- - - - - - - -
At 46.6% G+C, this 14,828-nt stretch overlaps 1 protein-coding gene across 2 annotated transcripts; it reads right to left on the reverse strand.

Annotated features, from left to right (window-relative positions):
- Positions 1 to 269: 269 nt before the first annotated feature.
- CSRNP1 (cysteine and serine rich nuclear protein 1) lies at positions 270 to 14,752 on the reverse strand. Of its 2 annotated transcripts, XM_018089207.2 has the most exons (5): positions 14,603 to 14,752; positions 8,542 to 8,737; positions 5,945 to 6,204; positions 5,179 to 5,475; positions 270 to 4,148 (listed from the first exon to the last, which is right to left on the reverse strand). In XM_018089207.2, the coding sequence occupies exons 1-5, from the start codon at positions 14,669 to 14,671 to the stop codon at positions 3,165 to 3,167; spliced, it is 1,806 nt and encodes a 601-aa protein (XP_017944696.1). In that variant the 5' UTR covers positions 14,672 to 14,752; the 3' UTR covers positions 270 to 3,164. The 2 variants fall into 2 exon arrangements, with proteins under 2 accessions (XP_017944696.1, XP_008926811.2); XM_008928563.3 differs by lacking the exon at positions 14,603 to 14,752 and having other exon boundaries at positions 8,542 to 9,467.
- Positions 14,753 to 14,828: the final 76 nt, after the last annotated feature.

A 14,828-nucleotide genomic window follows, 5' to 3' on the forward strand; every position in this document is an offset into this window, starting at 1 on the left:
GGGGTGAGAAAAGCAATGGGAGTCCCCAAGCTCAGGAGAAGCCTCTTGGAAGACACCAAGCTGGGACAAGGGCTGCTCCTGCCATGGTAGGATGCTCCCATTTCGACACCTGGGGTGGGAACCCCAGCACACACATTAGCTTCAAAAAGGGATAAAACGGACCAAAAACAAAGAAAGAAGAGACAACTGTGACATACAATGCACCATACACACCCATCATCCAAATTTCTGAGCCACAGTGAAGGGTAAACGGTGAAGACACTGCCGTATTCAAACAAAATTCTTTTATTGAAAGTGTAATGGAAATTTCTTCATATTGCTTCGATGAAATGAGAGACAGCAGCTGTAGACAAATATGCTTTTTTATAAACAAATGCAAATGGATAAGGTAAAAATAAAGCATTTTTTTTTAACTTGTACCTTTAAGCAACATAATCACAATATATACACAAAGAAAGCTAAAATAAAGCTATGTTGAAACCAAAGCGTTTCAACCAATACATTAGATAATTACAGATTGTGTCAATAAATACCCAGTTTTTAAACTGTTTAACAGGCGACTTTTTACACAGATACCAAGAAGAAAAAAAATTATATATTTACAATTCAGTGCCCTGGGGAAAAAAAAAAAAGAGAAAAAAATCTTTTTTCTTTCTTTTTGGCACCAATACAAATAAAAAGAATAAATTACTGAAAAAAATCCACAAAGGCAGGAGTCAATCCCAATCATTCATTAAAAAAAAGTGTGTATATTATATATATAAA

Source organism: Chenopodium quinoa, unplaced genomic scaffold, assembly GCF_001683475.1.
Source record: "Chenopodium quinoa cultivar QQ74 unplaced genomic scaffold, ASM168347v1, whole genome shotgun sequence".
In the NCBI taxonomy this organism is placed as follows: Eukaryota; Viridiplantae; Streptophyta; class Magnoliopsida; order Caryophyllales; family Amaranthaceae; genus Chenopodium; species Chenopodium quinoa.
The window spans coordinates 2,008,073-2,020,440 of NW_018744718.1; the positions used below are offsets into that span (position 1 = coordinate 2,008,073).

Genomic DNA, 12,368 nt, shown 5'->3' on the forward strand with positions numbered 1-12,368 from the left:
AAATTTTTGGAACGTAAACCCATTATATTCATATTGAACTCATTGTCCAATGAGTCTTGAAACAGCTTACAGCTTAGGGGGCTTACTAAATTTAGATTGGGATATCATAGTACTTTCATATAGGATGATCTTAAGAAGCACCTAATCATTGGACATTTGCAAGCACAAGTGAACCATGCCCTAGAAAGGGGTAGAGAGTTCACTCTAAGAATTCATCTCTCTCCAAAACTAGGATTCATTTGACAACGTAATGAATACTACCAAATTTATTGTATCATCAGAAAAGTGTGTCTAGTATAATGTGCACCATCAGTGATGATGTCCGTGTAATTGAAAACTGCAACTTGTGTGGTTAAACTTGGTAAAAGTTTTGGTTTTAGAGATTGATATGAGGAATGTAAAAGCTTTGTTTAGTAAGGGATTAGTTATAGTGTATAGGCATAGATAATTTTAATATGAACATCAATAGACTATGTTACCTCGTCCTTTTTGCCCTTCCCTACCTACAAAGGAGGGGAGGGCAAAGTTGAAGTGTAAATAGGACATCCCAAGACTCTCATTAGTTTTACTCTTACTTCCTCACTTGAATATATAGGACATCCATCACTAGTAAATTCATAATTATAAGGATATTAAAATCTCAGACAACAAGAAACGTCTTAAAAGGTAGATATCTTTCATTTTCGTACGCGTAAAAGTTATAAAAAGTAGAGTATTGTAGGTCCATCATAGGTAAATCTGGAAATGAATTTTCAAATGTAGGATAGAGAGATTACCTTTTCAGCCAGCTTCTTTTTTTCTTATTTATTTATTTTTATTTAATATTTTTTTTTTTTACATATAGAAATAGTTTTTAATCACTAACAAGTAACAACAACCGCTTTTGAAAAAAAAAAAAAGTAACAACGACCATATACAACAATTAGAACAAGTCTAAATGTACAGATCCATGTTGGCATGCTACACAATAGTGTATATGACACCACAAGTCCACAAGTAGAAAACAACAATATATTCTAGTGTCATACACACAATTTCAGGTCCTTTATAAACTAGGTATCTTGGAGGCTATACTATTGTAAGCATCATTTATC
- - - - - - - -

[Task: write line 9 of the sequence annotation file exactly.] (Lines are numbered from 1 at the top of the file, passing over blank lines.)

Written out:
Source record: "Chenopodium quinoa cultivar QQ74 unplaced genomic scaffold, ASM168347v1, whole genome shotgun sequence".